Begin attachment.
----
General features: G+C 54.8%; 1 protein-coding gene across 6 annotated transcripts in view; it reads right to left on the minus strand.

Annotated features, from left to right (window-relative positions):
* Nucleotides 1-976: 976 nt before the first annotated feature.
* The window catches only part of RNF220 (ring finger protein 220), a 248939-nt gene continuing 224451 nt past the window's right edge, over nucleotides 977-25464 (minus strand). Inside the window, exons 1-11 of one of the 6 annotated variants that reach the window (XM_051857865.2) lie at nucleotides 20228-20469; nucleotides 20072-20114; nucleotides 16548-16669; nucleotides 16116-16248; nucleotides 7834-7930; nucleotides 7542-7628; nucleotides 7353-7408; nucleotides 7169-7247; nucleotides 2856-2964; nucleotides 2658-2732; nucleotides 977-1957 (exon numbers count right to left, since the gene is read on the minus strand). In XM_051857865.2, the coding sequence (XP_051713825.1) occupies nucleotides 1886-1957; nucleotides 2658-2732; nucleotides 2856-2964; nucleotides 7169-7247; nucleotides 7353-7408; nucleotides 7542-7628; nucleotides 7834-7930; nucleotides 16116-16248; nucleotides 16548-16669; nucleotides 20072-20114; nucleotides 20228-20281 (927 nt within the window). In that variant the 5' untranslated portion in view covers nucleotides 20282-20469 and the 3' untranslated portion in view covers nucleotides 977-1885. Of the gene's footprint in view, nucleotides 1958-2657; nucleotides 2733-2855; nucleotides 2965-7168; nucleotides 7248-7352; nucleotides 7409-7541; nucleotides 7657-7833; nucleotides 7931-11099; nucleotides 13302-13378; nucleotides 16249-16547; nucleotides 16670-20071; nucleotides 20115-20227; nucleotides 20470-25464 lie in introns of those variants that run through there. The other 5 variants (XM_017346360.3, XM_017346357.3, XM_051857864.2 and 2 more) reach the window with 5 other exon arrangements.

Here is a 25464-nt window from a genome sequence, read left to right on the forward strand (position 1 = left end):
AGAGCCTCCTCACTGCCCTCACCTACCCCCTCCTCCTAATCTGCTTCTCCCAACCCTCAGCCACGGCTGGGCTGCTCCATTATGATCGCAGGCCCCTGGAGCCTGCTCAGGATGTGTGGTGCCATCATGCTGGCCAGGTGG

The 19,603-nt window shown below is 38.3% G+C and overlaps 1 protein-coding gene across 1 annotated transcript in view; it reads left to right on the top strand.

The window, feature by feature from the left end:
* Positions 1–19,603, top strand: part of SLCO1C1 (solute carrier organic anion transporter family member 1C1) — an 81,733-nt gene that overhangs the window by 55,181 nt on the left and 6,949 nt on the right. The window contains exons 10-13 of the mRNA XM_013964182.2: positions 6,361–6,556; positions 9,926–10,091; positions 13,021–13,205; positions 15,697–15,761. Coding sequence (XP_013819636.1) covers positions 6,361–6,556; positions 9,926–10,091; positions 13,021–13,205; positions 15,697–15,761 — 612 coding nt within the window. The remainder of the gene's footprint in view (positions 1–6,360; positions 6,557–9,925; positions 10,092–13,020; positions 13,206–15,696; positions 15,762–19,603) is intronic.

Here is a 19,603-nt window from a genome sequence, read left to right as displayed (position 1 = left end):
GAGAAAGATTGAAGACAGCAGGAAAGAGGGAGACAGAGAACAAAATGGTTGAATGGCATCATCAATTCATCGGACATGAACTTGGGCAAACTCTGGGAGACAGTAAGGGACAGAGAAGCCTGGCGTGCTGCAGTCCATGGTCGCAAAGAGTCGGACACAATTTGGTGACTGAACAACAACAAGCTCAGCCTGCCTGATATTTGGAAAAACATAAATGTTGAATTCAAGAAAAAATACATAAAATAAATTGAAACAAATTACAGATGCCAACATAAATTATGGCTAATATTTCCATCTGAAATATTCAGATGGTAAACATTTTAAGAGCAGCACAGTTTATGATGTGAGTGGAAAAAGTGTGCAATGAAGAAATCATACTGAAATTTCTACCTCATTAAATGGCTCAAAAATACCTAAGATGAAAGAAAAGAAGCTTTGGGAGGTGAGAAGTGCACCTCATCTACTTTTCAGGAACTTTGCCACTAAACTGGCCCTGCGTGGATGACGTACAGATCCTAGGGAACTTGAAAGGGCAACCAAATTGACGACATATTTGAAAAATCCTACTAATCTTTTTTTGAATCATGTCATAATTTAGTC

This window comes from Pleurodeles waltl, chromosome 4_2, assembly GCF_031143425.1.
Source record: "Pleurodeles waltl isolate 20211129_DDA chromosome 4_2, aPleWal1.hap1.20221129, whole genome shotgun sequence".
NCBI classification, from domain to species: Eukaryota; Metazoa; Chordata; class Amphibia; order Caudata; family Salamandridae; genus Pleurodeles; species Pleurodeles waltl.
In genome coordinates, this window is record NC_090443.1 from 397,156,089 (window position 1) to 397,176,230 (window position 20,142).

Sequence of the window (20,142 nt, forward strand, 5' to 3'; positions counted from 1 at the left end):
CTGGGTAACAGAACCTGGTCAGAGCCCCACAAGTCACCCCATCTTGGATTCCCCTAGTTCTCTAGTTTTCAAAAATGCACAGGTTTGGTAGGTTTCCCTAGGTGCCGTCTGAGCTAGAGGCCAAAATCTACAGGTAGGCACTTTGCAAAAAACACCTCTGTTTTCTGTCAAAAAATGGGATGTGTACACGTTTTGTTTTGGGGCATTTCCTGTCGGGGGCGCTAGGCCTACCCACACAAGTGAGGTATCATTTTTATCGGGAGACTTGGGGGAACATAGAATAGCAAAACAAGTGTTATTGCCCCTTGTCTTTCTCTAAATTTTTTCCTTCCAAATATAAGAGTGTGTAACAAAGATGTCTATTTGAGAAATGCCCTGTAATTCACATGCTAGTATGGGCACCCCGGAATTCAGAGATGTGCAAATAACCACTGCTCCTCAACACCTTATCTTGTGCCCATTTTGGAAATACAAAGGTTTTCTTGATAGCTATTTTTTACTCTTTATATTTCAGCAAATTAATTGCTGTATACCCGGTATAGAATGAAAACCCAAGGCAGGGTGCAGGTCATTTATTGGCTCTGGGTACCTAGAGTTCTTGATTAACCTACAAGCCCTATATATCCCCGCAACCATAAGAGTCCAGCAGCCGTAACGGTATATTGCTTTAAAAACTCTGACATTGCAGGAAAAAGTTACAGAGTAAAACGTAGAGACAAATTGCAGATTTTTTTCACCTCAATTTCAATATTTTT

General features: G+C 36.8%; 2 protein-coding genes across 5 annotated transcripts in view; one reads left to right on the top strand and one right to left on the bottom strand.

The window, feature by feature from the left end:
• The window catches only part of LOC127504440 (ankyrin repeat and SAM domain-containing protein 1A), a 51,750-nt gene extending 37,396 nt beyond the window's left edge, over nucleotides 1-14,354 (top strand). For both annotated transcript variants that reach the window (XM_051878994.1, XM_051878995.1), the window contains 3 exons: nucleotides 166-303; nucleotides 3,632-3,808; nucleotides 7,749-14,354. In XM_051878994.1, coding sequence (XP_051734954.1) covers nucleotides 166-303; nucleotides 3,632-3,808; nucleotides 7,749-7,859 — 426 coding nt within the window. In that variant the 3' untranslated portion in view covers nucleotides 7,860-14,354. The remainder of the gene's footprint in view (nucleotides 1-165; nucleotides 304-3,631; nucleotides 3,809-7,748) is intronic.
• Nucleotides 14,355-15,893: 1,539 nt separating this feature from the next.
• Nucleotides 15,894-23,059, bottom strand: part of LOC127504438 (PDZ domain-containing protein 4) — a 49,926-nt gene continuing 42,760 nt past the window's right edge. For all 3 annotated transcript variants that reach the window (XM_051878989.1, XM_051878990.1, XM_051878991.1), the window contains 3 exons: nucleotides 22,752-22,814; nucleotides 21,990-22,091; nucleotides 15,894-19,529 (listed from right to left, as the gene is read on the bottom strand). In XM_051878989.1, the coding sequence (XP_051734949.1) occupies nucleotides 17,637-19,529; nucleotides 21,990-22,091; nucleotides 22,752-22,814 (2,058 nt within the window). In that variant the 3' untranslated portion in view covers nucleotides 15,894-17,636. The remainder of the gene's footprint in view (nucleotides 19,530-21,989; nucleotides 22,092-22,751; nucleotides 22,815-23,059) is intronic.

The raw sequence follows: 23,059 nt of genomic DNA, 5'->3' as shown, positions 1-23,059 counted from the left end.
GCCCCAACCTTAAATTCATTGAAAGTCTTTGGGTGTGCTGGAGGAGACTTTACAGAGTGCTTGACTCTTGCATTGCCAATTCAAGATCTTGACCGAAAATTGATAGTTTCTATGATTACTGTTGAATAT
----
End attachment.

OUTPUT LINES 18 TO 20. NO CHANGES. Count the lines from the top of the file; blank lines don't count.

General features: G+C 36.8%; 2 protein-coding genes across 5 annotated transcripts in view; one reads left to right on the top strand and one right to left on the bottom strand.

The window, feature by feature from the left end:
• The window catches only part of LOC127504440 (ankyrin repeat and SAM domain-containing protein 1A), a 51,750-nt gene extending 37,396 nt beyond the window's left edge, over nucleotides 1-14,354 (top strand). For both annotated transcript variants that reach the window (XM_051878994.1, XM_051878995.1), the window contains 3 exons: nucleotides 166-303; nucleotides 3,632-3,808; nucleotides 7,749-14,354. In XM_051878994.1, coding sequence (XP_051734954.1) covers nucleotides 166-303; nucleotides 3,632-3,808; nucleotides 7,749-7,859 — 426 coding nt within the window. In that variant the 3' untranslated portion in view covers nucleotides 7,860-14,354. The remainder of the gene's footprint in view (nucleotides 1-165; nucleotides 304-3,631; nucleotides 3,809-7,748) is intronic.